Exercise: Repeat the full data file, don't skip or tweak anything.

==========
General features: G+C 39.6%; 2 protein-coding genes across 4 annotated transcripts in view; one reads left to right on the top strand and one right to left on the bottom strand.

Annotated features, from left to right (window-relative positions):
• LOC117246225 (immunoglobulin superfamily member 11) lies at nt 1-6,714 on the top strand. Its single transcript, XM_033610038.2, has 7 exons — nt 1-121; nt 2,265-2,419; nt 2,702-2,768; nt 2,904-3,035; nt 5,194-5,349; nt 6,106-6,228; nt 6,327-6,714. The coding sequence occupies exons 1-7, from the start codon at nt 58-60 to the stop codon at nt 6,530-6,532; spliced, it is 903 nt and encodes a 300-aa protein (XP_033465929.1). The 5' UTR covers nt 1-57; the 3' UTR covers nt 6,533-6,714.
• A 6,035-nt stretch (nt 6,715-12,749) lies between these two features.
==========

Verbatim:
General features: G+C 39.6%; 2 protein-coding genes across 4 annotated transcripts in view; one reads left to right on the top strand and one right to left on the bottom strand.

Annotated features, from left to right (window-relative positions):
• LOC117246225 (immunoglobulin superfamily member 11) lies at nt 1-6,714 on the top strand. Its single transcript, XM_033610038.2, has 7 exons — nt 1-121; nt 2,265-2,419; nt 2,702-2,768; nt 2,904-3,035; nt 5,194-5,349; nt 6,106-6,228; nt 6,327-6,714. The coding sequence occupies exons 1-7, from the start codon at nt 58-60 to the stop codon at nt 6,530-6,532; spliced, it is 903 nt and encodes a 300-aa protein (XP_033465929.1). The 5' UTR covers nt 1-57; the 3' UTR covers nt 6,533-6,714.
• A 6,035-nt stretch (nt 6,715-12,749) lies between these two features.